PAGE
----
During a visit to Sevastopol on February 21, Luzhkov promised support for ethnic Russians in Crimea and thanked the region for opposing Ukraine's efforts to cooperate with NATO.
Luzhkov also decried Soviet leader Nikita Khrushchev's turning over of Crimea -- where Russia's Black Sea Fleet is located -- to Ukraine in 1954.
Ukrainian officials accused Luzhkov of questioning Crimea's status as part of Ukraine.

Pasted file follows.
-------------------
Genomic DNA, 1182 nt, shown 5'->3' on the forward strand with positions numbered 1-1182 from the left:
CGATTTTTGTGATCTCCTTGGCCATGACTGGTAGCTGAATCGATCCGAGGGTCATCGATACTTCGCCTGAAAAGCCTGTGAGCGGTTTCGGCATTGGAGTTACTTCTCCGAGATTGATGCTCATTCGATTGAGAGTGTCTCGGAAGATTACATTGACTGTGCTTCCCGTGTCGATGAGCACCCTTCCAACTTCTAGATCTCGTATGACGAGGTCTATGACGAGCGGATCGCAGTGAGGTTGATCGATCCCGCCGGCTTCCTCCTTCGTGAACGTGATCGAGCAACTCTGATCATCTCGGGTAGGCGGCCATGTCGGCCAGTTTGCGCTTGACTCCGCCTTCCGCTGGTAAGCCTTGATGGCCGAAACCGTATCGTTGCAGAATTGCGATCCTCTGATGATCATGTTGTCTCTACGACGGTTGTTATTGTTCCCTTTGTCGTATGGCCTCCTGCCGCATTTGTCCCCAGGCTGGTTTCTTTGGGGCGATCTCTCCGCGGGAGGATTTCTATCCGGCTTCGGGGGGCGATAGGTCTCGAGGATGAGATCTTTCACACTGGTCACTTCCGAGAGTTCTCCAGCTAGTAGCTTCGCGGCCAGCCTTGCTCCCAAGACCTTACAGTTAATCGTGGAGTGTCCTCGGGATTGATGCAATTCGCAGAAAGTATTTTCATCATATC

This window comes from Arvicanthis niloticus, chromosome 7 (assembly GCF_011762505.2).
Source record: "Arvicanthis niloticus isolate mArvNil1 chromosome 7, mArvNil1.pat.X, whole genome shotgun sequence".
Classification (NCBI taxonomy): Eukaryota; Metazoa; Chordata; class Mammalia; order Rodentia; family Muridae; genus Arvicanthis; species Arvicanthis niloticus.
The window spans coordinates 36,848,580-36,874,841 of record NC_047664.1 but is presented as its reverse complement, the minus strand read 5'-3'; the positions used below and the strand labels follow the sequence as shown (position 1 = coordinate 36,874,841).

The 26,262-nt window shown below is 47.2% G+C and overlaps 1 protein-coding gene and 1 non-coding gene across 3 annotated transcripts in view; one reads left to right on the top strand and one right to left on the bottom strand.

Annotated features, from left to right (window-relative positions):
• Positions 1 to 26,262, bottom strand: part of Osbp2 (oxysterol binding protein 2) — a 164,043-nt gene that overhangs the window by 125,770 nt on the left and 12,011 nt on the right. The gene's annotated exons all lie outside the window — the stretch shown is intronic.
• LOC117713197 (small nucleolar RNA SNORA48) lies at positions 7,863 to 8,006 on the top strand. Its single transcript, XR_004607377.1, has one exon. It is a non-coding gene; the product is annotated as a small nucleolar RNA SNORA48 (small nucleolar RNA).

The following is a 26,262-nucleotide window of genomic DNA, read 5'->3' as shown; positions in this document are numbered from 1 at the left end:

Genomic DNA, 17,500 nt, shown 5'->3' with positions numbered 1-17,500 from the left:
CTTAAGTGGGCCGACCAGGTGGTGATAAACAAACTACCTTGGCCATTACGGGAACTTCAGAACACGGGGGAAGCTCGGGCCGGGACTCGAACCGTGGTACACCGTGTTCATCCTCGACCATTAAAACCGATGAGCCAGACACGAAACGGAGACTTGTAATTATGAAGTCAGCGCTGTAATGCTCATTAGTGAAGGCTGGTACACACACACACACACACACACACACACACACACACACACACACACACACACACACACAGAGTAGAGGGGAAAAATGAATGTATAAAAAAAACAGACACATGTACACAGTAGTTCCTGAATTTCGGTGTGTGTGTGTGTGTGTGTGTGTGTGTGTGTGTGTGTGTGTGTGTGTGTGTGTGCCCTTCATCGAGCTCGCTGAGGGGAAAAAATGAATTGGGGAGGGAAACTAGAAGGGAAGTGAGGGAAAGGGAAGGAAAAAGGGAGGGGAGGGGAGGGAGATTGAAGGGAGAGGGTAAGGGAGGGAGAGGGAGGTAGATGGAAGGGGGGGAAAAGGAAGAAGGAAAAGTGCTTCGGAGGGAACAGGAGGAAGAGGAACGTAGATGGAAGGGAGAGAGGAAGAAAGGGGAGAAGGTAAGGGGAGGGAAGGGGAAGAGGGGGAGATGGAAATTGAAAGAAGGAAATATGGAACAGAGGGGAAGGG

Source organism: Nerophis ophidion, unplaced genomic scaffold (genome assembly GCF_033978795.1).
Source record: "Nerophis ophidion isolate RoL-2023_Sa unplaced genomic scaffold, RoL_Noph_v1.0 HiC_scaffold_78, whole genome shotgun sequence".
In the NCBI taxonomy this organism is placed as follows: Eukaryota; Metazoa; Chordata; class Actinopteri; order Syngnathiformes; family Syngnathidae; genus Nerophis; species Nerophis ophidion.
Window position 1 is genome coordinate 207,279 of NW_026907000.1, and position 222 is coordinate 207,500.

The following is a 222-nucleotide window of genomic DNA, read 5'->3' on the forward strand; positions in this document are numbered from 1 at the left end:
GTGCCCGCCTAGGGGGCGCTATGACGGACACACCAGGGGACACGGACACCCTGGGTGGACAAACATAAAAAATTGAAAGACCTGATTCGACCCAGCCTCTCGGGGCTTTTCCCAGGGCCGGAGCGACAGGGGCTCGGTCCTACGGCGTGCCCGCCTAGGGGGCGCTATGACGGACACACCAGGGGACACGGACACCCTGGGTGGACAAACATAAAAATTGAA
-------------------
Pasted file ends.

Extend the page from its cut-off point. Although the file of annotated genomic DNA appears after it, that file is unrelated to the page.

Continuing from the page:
Speaking at a joint press conference with acting Foreign Minister Volodymyr Ohryzko, Nalyvaichenko said Luzhkov could face a warning, a ban on entering the country, or more serious criminal penalties.
"A foreigner on the territory of our country, regardless of his status and citizenship, must respect the laws, the language, and the culture of the people," Nalyvaichenko said. "So, the [Ukrainian] reaction will be harsh, in accordance with the law."
Ohryzko said the Foreign Ministry and law enforcement bodies will assess the extent to which Luzhkov's comments threatened Ukraine's "territorial integrity and security."
(with material from Interfax)